Wildcard Tables

Introduction

Wildcard tables enable you to query multiple tables using concise SQL statements. Wildcard tables are available only in standard SQL. For equivalent functionality in legacy SQL, see Table Wildcard Functions.

A wildcard table represents a union of all the tables that match the wildcard expression. For example, the following FROM clause uses the wildcard expression gsod* to match all tables in the noaa_gsod dataset that begin with the string gsod.

FROM
  `bigquery-public-data.noaa_gsod.gsod*`

Each row in the wildcard table contains a special column that contains the value matched by the wildcard character.

For instructions and sample queries that use wildcards tables, see Querying Multiple Tables Using a Wildcard Table.

When to use wildcard tables

Wildcard tables are useful when a dataset contains multiple, similarly named tables that have compatible schemas. Typically, such datasets contain tables that each represent data from a single day, month, or year. For example, a public dataset hosted by BigQuery, the NOAA Global Surface Summary of the Day Weather Data, contains a table for each year from 1929 through the present.

A query that scans all the table IDs from 1929 through 1940 would be very long if you have to name all 12 tables in the FROM clause (most of the tables are omitted in this sample):

#standardSQL
SELECT
  max,
  ROUND((max-32)*5/9,1) celsius,
  mo,
  da,
  year
FROM (
  SELECT
    *
  FROM
    `bigquery-public-data.noaa_gsod.gsod1929` UNION ALL
  SELECT
    *
  FROM
    `bigquery-public-data.noaa_gsod.gsod1930` UNION ALL
  SELECT
    *
  FROM
    `bigquery-public-data.noaa_gsod.gsod1931` UNION ALL

  # ... Tables omitted for brevity

  SELECT
    *
  FROM
    `bigquery-public-data.noaa_gsod.gsod1940` )
WHERE
  max != 9999.9 # code for missing data
ORDER BY
  max DESC

The same query using a wildcard table is much more concise:

#standardSQL
SELECT
  max,
  ROUND((max-32)*5/9,1) celsius,
  mo,
  da,
  year
FROM
  `bigquery-public-data.noaa_gsod.gsod19*`
WHERE
  max != 9999.9 # code for missing data
  AND _TABLE_SUFFIX BETWEEN '29'
  AND '40'
ORDER BY
  max DESC

Wildcard table syntax

Wildcard table syntax:

SELECT
FROM
  `<project-id>.<dataset-id>.<table-prefix>*`
WHERE
  bool_expression
<project-id>
Cloud Platform project ID. Optional if you use your default project ID.
<dataset-id>
BigQuery dataset ID.
<table-prefix>
A string that is common across all tables that are matched by the wildcard character. The table prefix is optional. Omitting the table prefix matches all tables in the dataset. See Best practices for information about omitting the table prefix.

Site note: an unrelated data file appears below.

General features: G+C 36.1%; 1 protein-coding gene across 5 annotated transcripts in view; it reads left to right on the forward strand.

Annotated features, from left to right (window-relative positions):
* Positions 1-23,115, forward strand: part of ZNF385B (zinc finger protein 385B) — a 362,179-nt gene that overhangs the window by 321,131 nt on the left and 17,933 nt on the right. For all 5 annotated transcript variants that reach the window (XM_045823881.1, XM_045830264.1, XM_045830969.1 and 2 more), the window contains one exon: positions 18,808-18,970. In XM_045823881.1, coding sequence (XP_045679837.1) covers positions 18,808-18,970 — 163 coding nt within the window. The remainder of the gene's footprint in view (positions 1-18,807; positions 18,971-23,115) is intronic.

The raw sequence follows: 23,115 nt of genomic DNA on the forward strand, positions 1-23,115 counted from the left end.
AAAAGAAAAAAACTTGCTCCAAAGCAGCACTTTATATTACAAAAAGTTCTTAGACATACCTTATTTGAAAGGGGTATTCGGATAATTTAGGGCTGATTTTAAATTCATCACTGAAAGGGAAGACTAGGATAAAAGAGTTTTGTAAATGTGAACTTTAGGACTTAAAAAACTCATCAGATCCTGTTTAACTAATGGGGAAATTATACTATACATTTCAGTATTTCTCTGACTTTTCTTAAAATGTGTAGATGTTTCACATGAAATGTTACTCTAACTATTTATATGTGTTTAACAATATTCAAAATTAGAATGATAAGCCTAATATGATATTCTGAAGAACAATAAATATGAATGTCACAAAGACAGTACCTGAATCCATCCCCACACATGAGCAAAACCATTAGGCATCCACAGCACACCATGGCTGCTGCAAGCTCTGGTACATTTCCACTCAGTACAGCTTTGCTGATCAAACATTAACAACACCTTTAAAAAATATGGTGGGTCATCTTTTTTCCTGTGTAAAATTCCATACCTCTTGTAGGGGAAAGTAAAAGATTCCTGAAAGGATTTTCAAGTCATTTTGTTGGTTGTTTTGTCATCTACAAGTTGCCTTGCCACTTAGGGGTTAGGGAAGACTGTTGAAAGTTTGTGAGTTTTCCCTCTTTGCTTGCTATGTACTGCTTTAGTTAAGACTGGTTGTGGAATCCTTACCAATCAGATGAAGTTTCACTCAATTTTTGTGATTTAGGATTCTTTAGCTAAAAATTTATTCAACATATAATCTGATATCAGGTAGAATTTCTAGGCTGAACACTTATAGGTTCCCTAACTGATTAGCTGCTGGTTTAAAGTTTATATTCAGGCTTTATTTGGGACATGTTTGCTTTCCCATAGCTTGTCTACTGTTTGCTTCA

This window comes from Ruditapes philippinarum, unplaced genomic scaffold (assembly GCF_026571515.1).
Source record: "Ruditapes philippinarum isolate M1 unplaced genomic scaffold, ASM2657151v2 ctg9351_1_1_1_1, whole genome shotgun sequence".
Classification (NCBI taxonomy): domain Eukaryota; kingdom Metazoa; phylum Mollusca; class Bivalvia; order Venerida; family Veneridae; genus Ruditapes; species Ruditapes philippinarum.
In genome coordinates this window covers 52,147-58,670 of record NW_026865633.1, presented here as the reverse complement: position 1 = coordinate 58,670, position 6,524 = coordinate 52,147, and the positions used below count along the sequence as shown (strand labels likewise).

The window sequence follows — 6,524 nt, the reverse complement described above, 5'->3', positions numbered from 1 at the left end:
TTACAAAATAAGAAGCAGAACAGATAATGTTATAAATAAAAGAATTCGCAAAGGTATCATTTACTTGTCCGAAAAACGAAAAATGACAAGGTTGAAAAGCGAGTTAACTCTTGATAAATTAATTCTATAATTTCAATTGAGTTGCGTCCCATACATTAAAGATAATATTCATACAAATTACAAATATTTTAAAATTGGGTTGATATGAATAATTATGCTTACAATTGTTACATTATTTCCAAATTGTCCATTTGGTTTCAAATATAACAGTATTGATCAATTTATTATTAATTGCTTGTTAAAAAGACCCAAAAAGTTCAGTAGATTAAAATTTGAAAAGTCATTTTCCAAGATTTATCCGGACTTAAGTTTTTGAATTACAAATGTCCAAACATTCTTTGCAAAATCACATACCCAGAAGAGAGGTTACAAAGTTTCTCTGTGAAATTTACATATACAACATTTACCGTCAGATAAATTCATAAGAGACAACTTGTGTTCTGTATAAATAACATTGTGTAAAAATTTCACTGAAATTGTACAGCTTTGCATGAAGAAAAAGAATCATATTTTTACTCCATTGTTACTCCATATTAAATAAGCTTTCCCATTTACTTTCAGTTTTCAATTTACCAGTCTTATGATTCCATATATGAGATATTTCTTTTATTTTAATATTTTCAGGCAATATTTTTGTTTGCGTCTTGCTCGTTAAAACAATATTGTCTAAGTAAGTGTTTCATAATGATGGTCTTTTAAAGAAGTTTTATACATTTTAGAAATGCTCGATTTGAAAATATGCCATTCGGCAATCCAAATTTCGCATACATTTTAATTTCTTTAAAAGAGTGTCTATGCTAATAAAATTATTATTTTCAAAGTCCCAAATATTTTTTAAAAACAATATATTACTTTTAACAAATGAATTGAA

* (wildcard character)
The wildcard character, "*", represents one more characters of a table name. The wildcard character can appear only as the final character of a wildcard table name.

The wildcard table WHERE clause also supports the _TABLE_SUFFIX pseudo column, which contains values matched by the wildcard character. You can use _TABLE_SUFFIX to filter your query using a comparison operator. For example, the following WHERE clauses use comparison operators:

WHERE
  _TABLE_SUFFIX BETWEEN '29' AND '40'

WHERE
  _TABLE_SUFFIX = '1929'

WHERE
  _TABLE_SUFFIX < '1941'

For more information about the _TABLE_SUFFIX pseudo column, see Filtering selected tables using _TABLE_SUFFIX.

Enclose table names with wildcards in backticks

The wildcard table name contains the special character (*), which means that you must enclose the wildcard table name in backtick (`) characters. For example, the following query is valid because it uses backticks:

#standardSQL
/* Valid standard SQL query */
SELECT
  max
FROM
  `bigquery-public-data.noaa_gsod.gsod*`
WHERE
  max != 9999.9 # code for missing data
  AND _TABLE_SUFFIX = '1929'
ORDER BY
  max DESC

The following query is NOT valid because it isn't properly quoted with backticks:

#standardSQL
/* Syntax error: Expected end of statement but got "-" at [4:11] */
SELECT
  max
FROM
  # missing backticks
  bigquery-public-data.noaa_gsod.gsod*
WHERE
  max != 9999.9 # code for missing data
  AND _TABLE_SUFFIX = '1929'
ORDER BY
  max DESC

Quotation marks do not work:

#standardSQL
/* Syntax error: Unexpected string literal: 'bigquery-public-data.noaa_gsod.gsod*' at [4:3] */
SELECT
  max
FROM
  # quotes are not backticks
  'bigquery-public-data.noaa_gsod.gsod*'
WHERE
  max != 9999.9 # code for missing data
  AND _TABLE_SUFFIX = '1929'
ORDER BY
  max DESC

Best practices

Longer prefixes generally perform better than shorter prefixes. For example, the following query uses a long prefix (gsod200):

#standardSQL
SELECT
  max
FROM
  `bigquery-public-data.noaa_gsod.gsod200*`
WHERE
  max != 9999.9 # code for missing data
  AND _TABLE_SUFFIX BETWEEN '0' AND '1'
ORDER BY
  max DESC

The following query generally performs worse because it uses an empty prefix:

#standardSQL
SELECT
  max
FROM
  `bigquery-public-data.noaa_gsod.*`
WHERE
  max != 9999.9 # code for missing data
  AND _TABLE_SUFFIX BETWEEN 'gsod2000' AND 'gsod2001'
ORDER BY
  max DESC

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